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Why Will AI Emerge Spontaneously?

In response to one of my previous blogs, some readers privately raised questions as to why I think AI will emerge spontaneously. Here is my detailed reasoning.

Internet will become denser by a big factor in next eight years

We all know that number of connected devices on internet is increasing rapidly. In 1992, the number of devices connected to internet was in the order of one million. In 2016, it is estimated to be in the range of 23 billion and then to further increase to 80 billion or so by 2025. All of us intuitively understand that the connections in network grow exponentially as the network grows. However, our linear thinking brains may trick us into believing that we are in the middle of the most rapid period of the growth of internet network. However, it would be instructive to run some simulations of see how the network would grow over the years.

He chart below shows an index of the density of the network of devices connected to internet under certain assumptions:

I have displayed this chart on natural number scale, instead of log scale to visually impress that, in my estimation, about 99.9999 percent of connections expected as of 2025 between devices on internet, are yet to be formed as of 2017. In other words, the connections between devices on internet will become denser by a factor of 10^5 in 2017-2025 period.

Add to the above the fact that the memory costs, communications costs, and compute costs are still falling at the rate of Moore’s Law. Adjusting for available data and compute power at nodes, I will not hesitate to say that, in terms of information flow, the connections between internet connected devices will become denser by a factor of 10^9 from 2017 till 2025.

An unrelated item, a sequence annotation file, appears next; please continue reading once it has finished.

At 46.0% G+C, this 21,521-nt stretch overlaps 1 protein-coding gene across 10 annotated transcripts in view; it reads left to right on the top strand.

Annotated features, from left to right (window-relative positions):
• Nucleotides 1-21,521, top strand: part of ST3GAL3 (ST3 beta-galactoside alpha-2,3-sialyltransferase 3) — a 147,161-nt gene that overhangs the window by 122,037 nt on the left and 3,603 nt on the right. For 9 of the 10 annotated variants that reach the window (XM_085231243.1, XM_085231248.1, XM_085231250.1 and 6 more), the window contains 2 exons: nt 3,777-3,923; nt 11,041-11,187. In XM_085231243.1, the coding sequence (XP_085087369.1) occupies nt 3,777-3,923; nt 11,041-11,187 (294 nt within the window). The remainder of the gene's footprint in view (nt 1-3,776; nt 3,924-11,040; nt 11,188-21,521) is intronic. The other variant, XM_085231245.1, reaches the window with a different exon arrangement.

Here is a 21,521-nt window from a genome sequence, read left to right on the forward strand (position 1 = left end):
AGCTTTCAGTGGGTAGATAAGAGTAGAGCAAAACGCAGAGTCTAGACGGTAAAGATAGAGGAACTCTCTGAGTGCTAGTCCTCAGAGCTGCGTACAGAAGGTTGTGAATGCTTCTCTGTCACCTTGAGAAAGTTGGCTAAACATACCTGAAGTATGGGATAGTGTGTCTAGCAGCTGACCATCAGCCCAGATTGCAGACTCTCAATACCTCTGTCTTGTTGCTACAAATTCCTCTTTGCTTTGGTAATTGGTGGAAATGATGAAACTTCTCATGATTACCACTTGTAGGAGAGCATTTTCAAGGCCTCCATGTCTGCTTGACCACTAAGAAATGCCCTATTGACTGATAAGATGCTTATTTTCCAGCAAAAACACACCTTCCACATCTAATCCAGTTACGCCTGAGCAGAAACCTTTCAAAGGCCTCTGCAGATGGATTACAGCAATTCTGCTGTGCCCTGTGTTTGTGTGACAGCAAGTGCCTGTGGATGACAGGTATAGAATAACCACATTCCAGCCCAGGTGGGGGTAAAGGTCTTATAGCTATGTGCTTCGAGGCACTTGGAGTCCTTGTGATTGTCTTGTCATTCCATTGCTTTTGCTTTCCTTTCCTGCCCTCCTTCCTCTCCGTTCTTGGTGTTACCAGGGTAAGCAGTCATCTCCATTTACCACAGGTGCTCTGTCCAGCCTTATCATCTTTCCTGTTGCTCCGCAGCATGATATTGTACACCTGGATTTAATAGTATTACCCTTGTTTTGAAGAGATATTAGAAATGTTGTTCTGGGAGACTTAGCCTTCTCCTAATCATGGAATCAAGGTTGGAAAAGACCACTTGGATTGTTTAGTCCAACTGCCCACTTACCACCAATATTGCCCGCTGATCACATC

Why is denser internet is important for spontaneous emergence of AI

As a first point, we are already seeing amazing task specific machine intelligence at work everywhere. It is worthwhile to note that this “narrow AI” progress is entirely attributable to human design. However, some specific aspects of those systems are emergent, as has been enthusiastically reported by some sections of media, such as Facebook servers talking to each other in their own language which spontaneously emerged.

As a second point, it is postulated that, intelligent behavior is an emergent property of a complex network of otherwise dumb agents working together seemingly without a common motive. The structure of our brains is a good example. Individual neurons in our brain do not seem to have their own native intelligence which they could share with other neurons to multiply the intelligence effect. Also, there does not seem to be a top down command structure in neurons to guide them to a common goal. The goals and the intelligence emerges spontaneously as if it is a bifurcation of a complex system of dense neural network.

As a conclusion, it means that whatever rudimentary task-specific intelligent behavior we are seeing now in computers right now, will have a chance of improving itself by a factor of 10^9 by 2025. At the current density of internet, we are observing, at the margin, some development of emergent features. The predicted improvement density by 2025 can very well lead to development of undirected emergent core features floating ‘somewhere’ on the internet. The core features will most likely include objective definition and possibly can include need of some sort of self-preservation. Hence, this will take the computers as a group well beyond human level intelligence by then, without anyone trying to do so deliberately. This will include mastery of multiple tasks and ability to define objectives suo motto. I believe, the only way to stop this development is shutting down entire internet, which is currently impossible.




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